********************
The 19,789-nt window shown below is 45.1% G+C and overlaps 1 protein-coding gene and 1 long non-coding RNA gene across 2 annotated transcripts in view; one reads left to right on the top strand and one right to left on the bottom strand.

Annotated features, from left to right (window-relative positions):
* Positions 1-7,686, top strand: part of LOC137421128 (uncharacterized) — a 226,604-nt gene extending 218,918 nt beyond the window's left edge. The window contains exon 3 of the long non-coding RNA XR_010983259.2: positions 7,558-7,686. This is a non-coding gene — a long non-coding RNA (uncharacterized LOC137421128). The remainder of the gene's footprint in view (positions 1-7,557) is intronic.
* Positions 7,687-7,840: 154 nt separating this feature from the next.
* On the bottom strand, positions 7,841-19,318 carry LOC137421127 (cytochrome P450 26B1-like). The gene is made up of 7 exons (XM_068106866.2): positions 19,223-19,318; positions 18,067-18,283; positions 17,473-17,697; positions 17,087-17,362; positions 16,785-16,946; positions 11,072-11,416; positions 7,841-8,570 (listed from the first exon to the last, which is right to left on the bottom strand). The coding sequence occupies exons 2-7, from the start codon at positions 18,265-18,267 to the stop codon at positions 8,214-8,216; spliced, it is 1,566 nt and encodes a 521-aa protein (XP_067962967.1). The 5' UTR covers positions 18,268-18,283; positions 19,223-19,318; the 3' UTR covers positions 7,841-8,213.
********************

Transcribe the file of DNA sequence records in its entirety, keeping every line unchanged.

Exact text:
The 19,789-nt window shown below is 45.1% G+C and overlaps 1 protein-coding gene and 1 long non-coding RNA gene across 2 annotated transcripts in view; one reads left to right on the top strand and one right to left on the bottom strand.

Annotated features, from left to right (window-relative positions):
* Positions 1-7,686, top strand: part of LOC137421128 (uncharacterized) — a 226,604-nt gene extending 218,918 nt beyond the window's left edge. The window contains exon 3 of the long non-coding RNA XR_010983259.2: positions 7,558-7,686. This is a non-coding gene — a long non-coding RNA (uncharacterized LOC137421128). The remainder of the gene's footprint in view (positions 1-7,557) is intronic.
* Positions 7,687-7,840: 154 nt separating this feature from the next.
* On the bottom strand, positions 7,841-19,318 carry LOC137421127 (cytochrome P450 26B1-like). The gene is made up of 7 exons (XM_068106866.2): positions 19,223-19,318; positions 18,067-18,283; positions 17,473-17,697; positions 17,087-17,362; positions 16,785-16,946; positions 11,072-11,416; positions 7,841-8,570 (listed from the first exon to the last, which is right to left on the bottom strand). The coding sequence occupies exons 2-7, from the start codon at positions 18,265-18,267 to the stop codon at positions 8,214-8,216; spliced, it is 1,566 nt and encodes a 521-aa protein (XP_067962967.1). The 5' UTR covers positions 18,268-18,283; positions 19,223-19,318; the 3' UTR covers positions 7,841-8,213.